EDUCATIONAL QUALIFICATIONS OF THE 200
RESPONDENTS

OND DIPLOMA
FIRST DEGREE
180
540 OND
SECOND DEGREE 360

720
HND
0
144
FIRST DEGREE 36 0

52
TABLE 4. 5 EDUCATIONAL QUALIFICATION OF THE RESPONDENTS
Educational level Frequency Percentage Valid Percentage Cumulative
Percentage
DIPLOMA 10 5.0 5.0 5.0

OND 30 15.0 15.0 20.0

HND 80 40.0 40.0 60.0

FIRST DEGREE 20 10.0 10.0 70.0

SECOND 40 20.0 20.0 90.0


DEGREE
NIM 20 10.0 10.0 100.0

Total 200 100.0 100.0

SOURCE: from the data in table 1.

From figure 4.4 above, the Educational Qualifications are Diploma, O.N.D, First

Degree, Second Degree and NIM and the subtended angles in degrees are equal to

180, 540, 1440, 360, 720 and 360 and respectively at the center of the circle.

4.3 CROSS-TABULATED ANALYSIS

Table bellow show the analysis of the statuses of the 200 respondents
53
TABLE 6. CROSS- TABULATION 1

Is it possible to combat internet fraud?


NO
YES NO DON’T ANSWER Total
KNOW 2 12
19
91
DIPLOMA 6 2 2
OND 19 7
HND 26
FIRST
60 31 31
DEGREE - 10 9 21
SECOND 31 9 200
DEGREE 21
NIM
Total 100 43 11
939
The above table shows that the total of 100 respondents 39
(out of 200 said

YES. This proved it is possible to combat internet fraud.

TABLE 7. Cross-tabulation 2

Is it possible for individual to avoid Internet investment scams?


YES DON’T NO
NO KNOW Total
DIPLOMA 10
ANSWER 10

OND 19 19
HND 14 30 47 91
FIRST
DEGREE 10 9 19
SECOND
DEGREE 40 40
Is it possible to combat
NIM internet fraud?
21 . 21
Total 104 40 47 9 200

(2) Is it possible for individual to avoid Internet investment scams?

The above table indicates that it is possible for individual to avoid

investment scams. 104 respondents out of 200 said yes. While 40 did not

agree with the fact.

4.4 HYPOTHESIS TESTING

54
In attempting to arrive at decisions about the population, on the basis of

sample information, it is necessary to make assumptions or guesses about

the population parameter involved. Such an assumption is called

statistical hypothesis, which may or may not be true. The procedure,

which enables the researcher to design on the basis, of samples regarding

whether a hypothesis is true or not is called test of hypothesis or test of

significance.

The null hypothesis asserts that there is no significant difference between

the statistics and the population parameters and what ever is observed as

difference there, is merely due to fluctuations in sampling from the same

population. Null hypothesis is denoted by the symbol H0. Any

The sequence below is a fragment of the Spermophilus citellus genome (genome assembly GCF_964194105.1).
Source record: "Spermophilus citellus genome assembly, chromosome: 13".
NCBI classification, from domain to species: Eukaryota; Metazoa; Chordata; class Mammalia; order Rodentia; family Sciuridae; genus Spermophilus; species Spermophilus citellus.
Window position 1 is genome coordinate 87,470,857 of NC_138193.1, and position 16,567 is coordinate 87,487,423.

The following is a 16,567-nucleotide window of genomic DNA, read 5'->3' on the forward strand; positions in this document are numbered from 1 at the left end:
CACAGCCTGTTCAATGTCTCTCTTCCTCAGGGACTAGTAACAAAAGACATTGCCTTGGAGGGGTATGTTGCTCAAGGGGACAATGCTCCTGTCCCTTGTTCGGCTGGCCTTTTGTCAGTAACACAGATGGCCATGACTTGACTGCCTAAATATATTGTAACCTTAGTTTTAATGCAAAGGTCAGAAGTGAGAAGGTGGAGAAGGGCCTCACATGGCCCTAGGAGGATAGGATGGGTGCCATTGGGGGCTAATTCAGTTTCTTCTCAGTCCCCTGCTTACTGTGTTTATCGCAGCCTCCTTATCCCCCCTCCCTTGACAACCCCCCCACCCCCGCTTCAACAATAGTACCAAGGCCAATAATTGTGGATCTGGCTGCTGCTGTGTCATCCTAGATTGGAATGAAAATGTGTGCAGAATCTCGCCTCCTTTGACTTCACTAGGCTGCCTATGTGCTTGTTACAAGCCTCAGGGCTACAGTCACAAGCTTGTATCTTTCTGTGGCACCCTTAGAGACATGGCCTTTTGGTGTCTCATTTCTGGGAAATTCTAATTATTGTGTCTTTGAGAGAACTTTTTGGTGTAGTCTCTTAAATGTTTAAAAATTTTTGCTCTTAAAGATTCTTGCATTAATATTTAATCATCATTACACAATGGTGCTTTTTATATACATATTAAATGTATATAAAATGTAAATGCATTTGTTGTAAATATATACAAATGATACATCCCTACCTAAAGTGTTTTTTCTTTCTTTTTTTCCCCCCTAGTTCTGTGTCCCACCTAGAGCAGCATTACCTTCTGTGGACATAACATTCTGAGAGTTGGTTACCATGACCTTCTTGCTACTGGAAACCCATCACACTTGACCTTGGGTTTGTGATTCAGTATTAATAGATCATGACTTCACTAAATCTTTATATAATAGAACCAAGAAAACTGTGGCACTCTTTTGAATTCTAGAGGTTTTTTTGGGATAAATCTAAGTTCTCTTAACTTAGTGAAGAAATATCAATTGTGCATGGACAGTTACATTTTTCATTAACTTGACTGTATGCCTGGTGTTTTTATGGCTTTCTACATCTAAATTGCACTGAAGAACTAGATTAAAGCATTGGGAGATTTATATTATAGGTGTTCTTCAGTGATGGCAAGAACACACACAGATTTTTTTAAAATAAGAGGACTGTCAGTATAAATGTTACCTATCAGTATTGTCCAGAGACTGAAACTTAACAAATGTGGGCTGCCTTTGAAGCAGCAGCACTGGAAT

hypothesis, which contradicts the H0, is called an alternate hypothesis

and is denoted by the symbol H1. The researcher used chi-square

analysis.

CHI-SQUARE TEST

The C is one of the simplest and most widely used non-parametric test in

statistical work. It makes no assumptions about the population being

sampled. The quantity c describes the magnitude of discrepancy between

theory and observation i.e, with the help of c test we can know whether a

given discrepancy between theory and observation can be attributed to

chance or whether it results from the inadequacy of the theory to fit the
55
observed facts. If c is zero, it means that the observed and expected

frequencies completely coincide. The greater the value of c the greater the

higher the discrepancy between observed and expected frequencies.

The formula for computing chi-square is –

c =  ( O- E)2/E

Where,O=Observed frequency

E=Expected or theoretical frequency

4.5 SOFTWARE USED FOR DATA ANALYSIS:

For the data analysis and the interpretation, the researcher has adopted

advanced version of SPSS (statistical package for social science). This

application software has facilitated the researcher to construct the

frequency table, various types of charts and to find out the valid

percentage responses from the sample. This automated data analysis has

minimized the researcher’s time constraints and reduced human error to

give accurate outlay of information.

Chi-Square Test (1)

Is it possible to combat internet fraud?


Observed Expected Residual Decision
F F
YES 100 50.0 50.0 Accept
NO 43 50.0 -7.0 Reject
DON’T
KNOW 39 50.0 -11.0 Reject
NO 50.0
ANSWER 18 -32.0 Reject
Total 200